Heggarty said the most difficult part of the strategy is getting landlords on board.
"It's always difficult," he said, "because if you're a landlord and you're looking at someone working with a full-time job versus someone who's currently homeless, it's a tough choice to pick the homeless person."
The county, he said, is working on incentives for landlords who choose to house homeless people. There is currently no organized incentive system in place, but the county does provide case management for tenants who have been rapidly re-housed, crisis counseling and some guaranteed payment of rent to the landlords.
Crisis counseling, said Heggarty, involves 24/7 crisis response offered by the county for landlords experiencing problems after housing previously-homeless tenants. If a landlord calls with a concern, the county is quick to respond and help mitigate the issue.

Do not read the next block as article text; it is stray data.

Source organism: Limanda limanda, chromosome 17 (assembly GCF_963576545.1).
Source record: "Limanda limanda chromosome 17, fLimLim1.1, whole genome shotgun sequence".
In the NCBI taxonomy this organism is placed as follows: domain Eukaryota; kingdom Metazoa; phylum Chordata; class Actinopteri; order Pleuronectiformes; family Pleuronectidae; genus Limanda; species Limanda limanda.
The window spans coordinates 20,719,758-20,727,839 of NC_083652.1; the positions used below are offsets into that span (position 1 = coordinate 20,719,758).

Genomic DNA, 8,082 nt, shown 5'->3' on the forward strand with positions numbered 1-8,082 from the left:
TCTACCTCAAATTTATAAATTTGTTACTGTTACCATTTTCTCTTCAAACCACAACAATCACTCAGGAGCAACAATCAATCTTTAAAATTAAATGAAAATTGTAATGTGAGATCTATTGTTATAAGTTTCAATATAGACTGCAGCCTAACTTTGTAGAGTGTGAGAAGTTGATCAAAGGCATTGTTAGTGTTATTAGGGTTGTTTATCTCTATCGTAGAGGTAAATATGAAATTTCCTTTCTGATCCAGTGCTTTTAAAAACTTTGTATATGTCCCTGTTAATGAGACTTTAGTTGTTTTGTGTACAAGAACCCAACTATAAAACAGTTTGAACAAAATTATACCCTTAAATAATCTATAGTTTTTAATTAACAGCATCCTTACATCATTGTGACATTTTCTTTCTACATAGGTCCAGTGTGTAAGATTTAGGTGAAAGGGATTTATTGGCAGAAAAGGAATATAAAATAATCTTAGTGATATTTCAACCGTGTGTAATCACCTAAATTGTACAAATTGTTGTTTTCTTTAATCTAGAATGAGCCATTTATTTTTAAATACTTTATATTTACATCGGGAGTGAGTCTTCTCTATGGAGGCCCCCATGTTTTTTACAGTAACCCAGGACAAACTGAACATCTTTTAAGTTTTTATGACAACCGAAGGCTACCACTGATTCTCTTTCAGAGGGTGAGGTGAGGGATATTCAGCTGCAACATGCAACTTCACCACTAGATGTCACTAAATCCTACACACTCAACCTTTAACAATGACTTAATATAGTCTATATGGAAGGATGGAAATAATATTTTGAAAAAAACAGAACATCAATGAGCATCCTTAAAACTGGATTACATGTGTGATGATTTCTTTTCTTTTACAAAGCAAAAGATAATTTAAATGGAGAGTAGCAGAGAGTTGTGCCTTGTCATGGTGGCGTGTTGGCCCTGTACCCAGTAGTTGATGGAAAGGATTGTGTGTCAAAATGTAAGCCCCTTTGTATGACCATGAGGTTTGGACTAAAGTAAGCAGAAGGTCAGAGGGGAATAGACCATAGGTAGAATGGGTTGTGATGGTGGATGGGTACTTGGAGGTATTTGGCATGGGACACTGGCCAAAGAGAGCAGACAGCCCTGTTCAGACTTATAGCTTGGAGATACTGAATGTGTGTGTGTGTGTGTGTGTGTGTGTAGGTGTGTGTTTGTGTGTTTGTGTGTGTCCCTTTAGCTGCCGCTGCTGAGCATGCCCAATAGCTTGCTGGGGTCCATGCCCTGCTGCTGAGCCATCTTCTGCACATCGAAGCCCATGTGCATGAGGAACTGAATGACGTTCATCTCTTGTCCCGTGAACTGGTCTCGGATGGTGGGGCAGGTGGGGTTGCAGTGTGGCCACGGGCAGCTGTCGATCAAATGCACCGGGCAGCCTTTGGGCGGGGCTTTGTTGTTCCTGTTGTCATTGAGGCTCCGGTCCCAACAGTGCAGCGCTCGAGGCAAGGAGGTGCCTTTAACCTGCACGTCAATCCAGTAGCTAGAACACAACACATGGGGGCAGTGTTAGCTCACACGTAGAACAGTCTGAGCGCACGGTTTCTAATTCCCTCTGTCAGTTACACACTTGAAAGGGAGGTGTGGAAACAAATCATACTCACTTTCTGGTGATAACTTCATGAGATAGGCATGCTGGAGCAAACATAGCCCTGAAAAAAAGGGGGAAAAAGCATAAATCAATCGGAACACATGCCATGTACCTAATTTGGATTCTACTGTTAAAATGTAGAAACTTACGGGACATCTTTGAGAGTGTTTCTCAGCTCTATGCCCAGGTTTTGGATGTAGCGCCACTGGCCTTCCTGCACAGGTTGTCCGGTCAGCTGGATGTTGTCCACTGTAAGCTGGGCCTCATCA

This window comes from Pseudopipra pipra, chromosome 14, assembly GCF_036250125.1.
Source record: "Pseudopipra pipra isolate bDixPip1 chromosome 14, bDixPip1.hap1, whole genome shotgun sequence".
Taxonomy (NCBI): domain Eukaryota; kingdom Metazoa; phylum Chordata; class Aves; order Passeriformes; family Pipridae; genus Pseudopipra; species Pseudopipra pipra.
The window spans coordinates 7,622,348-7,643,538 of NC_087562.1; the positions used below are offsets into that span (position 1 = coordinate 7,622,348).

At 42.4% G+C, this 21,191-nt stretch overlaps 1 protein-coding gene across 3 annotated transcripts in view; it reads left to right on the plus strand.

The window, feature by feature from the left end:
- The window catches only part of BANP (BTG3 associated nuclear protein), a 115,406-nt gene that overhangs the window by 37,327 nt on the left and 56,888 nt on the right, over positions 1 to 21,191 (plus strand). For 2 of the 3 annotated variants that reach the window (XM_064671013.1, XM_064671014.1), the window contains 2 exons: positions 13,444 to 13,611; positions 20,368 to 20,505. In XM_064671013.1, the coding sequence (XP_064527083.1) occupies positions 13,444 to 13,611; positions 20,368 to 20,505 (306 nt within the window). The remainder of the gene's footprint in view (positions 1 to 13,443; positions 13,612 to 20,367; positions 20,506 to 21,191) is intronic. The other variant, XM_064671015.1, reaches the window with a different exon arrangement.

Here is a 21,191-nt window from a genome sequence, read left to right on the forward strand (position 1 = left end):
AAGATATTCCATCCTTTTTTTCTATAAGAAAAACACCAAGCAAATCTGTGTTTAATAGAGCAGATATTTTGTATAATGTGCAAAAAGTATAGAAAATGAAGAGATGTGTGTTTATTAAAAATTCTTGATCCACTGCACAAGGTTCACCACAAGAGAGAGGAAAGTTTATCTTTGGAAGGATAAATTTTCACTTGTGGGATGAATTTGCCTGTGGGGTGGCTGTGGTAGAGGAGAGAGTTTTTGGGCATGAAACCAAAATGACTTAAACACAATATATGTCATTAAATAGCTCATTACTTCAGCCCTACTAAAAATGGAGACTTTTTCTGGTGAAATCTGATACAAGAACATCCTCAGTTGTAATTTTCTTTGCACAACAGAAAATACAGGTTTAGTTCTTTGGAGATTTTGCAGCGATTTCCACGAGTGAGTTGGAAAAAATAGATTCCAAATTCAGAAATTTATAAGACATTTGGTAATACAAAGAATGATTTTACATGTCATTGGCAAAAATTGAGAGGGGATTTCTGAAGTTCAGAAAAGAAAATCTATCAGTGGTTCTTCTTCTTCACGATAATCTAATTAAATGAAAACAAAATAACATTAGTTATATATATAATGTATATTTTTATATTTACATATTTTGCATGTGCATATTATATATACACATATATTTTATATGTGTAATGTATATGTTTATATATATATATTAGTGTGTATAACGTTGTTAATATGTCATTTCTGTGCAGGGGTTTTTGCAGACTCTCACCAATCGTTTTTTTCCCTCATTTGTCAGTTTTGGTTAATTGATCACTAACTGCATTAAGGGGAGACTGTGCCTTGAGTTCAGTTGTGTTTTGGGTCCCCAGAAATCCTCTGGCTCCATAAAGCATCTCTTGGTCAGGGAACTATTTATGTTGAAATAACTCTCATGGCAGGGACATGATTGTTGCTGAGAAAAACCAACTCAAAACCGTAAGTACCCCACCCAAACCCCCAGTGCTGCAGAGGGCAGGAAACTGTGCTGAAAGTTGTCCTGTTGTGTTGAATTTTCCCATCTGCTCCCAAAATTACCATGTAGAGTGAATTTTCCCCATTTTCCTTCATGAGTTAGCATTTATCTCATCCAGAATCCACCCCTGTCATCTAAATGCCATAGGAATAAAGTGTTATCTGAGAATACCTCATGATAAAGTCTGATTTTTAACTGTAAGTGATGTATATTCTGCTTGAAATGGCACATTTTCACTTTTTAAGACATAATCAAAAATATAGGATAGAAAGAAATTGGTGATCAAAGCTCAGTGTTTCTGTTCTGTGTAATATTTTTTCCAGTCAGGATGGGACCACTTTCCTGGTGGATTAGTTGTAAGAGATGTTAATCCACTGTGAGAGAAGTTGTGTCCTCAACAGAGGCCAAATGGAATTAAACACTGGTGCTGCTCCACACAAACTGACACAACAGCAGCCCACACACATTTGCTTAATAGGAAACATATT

According to Heggarty, the rapid re-housing strategy is more economic and more effective at keeping people out of homelessness than temporary solutions, such as tiny house villages. There is also little evidence that tiny house villages are successful at reducing homelessness, he said, though he often hears people promoting them as an effective strategy.
"A tiny house is temporary shelter, it's not permanent. In the long run it costs more and is less effective," he said. "A place to live with no plumbing and no electricity isn't very respectful to the people we're trying to serve. You could argue that they're better than tents, but with limited resources, I still don't want to put all of our money into temporary shelter. We'd rather invest in permanent housing wherever we can. We've been very successful with it."